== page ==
Local tip: Because it’s next to the market, it can be noisy during the day, so it’s a good option if you plan to spend most of the day exploring Siwa, but not the best option if you want to disconnect at the lodge during daytime hours. No ACs available for the hotter months.
Moderate to Expensive
Taziry, which means ‘full moon’ in Siwan, is a 30 room ecovillage on the shores of Siwa Lake, underneath the Red Mountain. There’s no electricity at night, so they light up the space with candles and oil lamps. There’s a natural swimming pool and a terrace overlooking the lake and mountain. Solar panels are used to provide hot water for the bathrooms, but bear in mind they’re not always consistent.
Their restaurant serves Siwan/Amazigh/North African cuisine as prepared by their Moroccan chef.
Local tip: because there’s no electricity at night and it gets very dark, a flashlight might be a good idea if you like to walk around.
A family-owned ecolodge and farm, Talist is where to go if you want somewhere quiet and away from the bustle of central Siwa. Because they run on solar energy, electricity isn’t always available and there are no power outlets (except for USB sockets) in the rooms; you can charge your phones and other devices at the restaurant. The owners make their meals sourced from their own farm and other local ingredients, so it’s a great place to eat.
Talist has 11 bungalows of various sizes, ranging from doubles to family-sized, and a natural pool and terrace overlooking the mountain and lake.
Local tip: there are no ACs or heaters.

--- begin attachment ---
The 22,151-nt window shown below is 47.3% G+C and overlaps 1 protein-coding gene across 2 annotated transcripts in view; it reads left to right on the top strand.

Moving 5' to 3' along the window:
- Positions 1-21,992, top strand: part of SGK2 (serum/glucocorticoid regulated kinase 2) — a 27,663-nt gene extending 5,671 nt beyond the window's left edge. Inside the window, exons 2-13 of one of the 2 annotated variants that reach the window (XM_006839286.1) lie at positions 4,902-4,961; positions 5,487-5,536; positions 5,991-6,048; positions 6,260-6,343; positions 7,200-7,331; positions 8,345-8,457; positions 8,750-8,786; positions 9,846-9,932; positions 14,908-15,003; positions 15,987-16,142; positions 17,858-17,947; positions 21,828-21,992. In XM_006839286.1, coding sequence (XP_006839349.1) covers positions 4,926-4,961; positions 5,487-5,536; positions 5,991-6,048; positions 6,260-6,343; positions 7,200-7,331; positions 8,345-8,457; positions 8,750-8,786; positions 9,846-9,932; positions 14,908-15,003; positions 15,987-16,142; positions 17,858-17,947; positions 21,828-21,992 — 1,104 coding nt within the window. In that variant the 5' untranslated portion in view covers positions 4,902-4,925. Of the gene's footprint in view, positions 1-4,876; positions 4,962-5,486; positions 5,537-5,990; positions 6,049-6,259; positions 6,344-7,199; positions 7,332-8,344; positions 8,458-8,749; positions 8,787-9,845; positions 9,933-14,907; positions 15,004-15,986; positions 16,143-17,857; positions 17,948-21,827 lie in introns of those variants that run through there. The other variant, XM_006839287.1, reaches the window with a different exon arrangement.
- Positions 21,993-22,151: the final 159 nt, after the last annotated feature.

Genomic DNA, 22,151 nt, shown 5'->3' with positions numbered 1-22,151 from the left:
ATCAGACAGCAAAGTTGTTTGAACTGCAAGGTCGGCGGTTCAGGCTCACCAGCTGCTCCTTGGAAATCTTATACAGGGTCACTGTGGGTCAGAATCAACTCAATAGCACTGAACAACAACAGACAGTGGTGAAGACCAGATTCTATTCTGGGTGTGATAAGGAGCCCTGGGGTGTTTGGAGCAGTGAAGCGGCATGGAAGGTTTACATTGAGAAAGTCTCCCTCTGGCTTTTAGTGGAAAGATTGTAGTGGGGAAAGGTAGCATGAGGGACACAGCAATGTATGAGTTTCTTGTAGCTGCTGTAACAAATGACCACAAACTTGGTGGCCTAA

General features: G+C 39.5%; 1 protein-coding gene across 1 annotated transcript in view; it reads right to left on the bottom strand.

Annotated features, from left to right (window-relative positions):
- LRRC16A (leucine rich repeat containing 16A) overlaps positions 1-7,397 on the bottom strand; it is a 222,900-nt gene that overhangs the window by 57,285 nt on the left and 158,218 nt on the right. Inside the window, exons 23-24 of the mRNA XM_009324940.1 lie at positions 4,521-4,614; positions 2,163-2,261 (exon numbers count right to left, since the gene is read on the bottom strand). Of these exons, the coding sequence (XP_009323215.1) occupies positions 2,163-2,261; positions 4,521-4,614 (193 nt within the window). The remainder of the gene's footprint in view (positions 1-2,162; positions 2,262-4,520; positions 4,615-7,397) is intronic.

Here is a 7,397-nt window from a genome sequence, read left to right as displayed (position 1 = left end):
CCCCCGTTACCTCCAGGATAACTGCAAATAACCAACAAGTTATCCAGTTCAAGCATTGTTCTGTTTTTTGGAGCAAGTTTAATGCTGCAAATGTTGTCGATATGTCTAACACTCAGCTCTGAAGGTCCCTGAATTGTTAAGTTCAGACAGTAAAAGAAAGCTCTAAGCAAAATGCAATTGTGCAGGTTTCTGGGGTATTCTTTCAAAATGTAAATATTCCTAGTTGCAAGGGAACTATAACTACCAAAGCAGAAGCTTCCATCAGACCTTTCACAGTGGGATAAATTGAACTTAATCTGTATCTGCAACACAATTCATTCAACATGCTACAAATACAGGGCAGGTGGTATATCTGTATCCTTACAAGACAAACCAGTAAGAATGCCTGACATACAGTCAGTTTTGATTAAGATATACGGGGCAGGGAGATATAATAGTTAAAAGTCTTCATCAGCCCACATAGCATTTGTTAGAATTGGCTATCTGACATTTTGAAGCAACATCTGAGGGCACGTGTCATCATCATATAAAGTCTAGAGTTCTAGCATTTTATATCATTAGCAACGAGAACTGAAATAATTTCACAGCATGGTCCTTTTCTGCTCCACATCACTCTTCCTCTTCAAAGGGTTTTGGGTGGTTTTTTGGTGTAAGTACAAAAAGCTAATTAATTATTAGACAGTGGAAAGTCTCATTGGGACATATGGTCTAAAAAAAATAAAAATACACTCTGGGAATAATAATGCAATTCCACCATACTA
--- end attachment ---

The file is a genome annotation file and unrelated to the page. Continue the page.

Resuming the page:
Love camping but not the hassle of it? Well then, glamping might just be for you (ICYMI: glamping means ‘glamorous camping’). Al Nyhaya (meaning ‘the end’ in Arabic) is a glamp site in the Great Sand Sea 30 minutes outside of Siwa Oasis. Because it’s in the desert, it’s extremely private and you’ll feel like you're at the ends of the earth (thus the name).
The tents are Bell tents which can fit two people easily. They have comfortable mattresses, mosquito netting and double layers to keep you warm during the desert nights and cool during the warm days. There’s also the option of a traditional Bedouin tent. You might think that because it’s glamping, the nightly price tag would be cheap, but nope - this is one of the pricier options on the list!
Local tip: this is the place to stay if you want to experience sleeping in the Great Sand Sea but with more amenities, but not a good choice if you care about reaching the rest of Siwa easily.
This is the place to go if you want a high-end experience in Siwa, but still with that rustic, at-one-with-nature vibe.
This hidden-away, primitive and yet still luxurious boutique hotel underneath the White Mountain is an ecolodge with traditional kershif buildings that blend into the landscape. There’s no electricity, so Adrère Amellal comes alive at night with candles and lanterns.
Visited by celebrities and royalty, Adrère Amellal is not by any means cheap, but its 5 star service and dining will still have you feeling the luxury even in the most primitive of settings.